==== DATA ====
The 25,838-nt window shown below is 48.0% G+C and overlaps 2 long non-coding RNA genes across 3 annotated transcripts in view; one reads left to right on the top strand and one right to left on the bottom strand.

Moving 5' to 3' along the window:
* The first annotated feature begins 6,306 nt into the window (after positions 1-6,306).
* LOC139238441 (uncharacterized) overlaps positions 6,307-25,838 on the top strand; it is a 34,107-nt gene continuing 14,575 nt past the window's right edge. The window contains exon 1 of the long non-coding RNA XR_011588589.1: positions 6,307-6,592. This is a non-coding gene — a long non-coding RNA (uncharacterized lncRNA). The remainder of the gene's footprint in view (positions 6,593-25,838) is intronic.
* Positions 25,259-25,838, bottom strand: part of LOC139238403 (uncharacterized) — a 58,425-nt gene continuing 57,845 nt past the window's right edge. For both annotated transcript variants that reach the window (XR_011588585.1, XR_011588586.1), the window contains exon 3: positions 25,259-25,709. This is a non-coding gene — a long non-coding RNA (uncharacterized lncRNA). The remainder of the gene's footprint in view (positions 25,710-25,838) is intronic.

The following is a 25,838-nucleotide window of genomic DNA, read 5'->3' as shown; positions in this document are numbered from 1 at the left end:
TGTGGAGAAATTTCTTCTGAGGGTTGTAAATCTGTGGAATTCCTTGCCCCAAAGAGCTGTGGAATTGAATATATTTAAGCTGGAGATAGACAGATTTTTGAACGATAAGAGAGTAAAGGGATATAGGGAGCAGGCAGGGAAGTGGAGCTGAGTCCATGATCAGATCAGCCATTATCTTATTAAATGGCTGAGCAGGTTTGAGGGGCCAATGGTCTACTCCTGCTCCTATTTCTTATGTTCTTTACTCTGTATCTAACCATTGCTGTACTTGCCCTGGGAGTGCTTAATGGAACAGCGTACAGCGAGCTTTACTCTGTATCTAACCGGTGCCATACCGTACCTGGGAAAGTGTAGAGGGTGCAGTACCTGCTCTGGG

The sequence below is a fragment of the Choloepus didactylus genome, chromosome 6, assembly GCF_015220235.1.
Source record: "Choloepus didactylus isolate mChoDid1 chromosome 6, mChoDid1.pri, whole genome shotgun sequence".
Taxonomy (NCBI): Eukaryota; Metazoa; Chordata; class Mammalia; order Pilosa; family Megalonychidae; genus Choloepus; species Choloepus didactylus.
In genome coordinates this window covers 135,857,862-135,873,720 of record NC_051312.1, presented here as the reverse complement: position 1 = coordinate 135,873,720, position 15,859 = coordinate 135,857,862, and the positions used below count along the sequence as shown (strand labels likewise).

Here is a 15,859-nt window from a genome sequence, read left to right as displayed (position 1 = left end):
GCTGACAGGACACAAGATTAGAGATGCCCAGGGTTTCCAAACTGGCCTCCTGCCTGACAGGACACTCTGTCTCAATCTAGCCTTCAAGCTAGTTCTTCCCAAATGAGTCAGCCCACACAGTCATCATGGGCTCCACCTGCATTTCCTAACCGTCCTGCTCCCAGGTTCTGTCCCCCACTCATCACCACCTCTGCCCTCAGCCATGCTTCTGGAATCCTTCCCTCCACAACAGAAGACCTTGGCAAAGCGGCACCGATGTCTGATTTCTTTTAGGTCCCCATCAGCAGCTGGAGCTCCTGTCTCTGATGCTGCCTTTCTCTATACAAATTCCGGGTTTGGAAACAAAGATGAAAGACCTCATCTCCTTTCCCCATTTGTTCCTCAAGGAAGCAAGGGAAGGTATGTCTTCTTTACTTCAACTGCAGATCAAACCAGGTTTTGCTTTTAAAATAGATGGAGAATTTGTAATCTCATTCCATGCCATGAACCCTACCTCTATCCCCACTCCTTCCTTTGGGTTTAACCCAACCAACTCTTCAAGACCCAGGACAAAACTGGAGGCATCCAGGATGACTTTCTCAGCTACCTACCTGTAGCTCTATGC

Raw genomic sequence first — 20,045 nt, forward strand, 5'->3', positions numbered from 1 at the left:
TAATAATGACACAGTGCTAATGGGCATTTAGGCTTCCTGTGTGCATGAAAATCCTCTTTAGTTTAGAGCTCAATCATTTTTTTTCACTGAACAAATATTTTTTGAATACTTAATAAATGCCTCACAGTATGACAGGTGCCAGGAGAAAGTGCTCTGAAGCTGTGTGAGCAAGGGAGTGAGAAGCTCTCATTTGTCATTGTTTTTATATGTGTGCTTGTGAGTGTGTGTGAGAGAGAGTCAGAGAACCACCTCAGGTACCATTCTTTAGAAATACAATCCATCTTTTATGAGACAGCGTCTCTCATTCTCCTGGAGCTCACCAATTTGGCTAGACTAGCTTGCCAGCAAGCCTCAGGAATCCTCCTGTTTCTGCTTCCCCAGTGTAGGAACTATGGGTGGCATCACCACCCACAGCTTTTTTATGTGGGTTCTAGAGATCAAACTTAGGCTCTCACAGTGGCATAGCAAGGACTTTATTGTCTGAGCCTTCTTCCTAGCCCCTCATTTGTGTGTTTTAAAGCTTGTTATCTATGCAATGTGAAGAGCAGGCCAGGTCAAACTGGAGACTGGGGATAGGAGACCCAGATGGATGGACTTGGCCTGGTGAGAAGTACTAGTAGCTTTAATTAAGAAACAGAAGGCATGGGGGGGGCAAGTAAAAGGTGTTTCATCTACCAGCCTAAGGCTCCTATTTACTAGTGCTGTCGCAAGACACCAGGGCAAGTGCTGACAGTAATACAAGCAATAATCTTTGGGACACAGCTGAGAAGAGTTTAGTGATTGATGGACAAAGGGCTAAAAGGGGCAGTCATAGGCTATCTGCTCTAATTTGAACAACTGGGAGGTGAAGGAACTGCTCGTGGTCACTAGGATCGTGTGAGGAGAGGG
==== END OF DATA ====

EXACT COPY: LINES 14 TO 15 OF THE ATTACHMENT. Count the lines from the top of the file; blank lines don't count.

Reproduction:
Raw genomic sequence first — 20,045 nt, forward strand, 5'->3', positions numbered from 1 at the left:
TAATAATGACACAGTGCTAATGGGCATTTAGGCTTCCTGTGTGCATGAAAATCCTCTTTAGTTTAGAGCTCAATCATTTTTTTTCACTGAACAAATATTTTTTGAATACTTAATAAATGCCTCACAGTATGACAGGTGCCAGGAGAAAGTGCTCTGAAGCTGTGTGAGCAAGGGAGTGAGAAGCTCTCATTTGTCATTGTTTTTATATGTGTGCTTGTGAGTGTGTGTGAGAGAGAGTCAGAGAACCACCTCAGGTACCATTCTTTAGAAATACAATCCATCTTTTATGAGACAGCGTCTCTCATTCTCCTGGAGCTCACCAATTTGGCTAGACTAGCTTGCCAGCAAGCCTCAGGAATCCTCCTGTTTCTGCTTCCCCAGTGTAGGAACTATGGGTGGCATCACCACCCACAGCTTTTTTATGTGGGTTCTAGAGATCAAACTTAGGCTCTCACAGTGGCATAGCAAGGACTTTATTGTCTGAGCCTTCTTCCTAGCCCCTCATTTGTGTGTTTTAAAGCTTGTTATCTATGCAATGTGAAGAGCAGGCCAGGTCAAACTGGAGACTGGGGATAGGAGACCCAGATGGATGGACTTGGCCTGGTGAGAAGTACTAGTAGCTTTAATTAAGAAACAGAAGGCATGGGGGGGGCAAGTAAAAGGTGTTTCATCTACCAGCCTAAGGCTCCTATTTACTAGTGCTGTCGCAAGACACCAGGGCAAGTGCTGACAGTAATACAAGCAATAATCTTTGGGACACAGCTGAGAAGAGTTTAGTGATTGATGGACAAAGGGCTAAAAGGGGCAGTCATAGGCTATCTGCTCTAATTTGAACAACTGGGAGGTGAAGGAACTGCTCGTGGTCACTAGGATCGTGTGAGGAGAGGG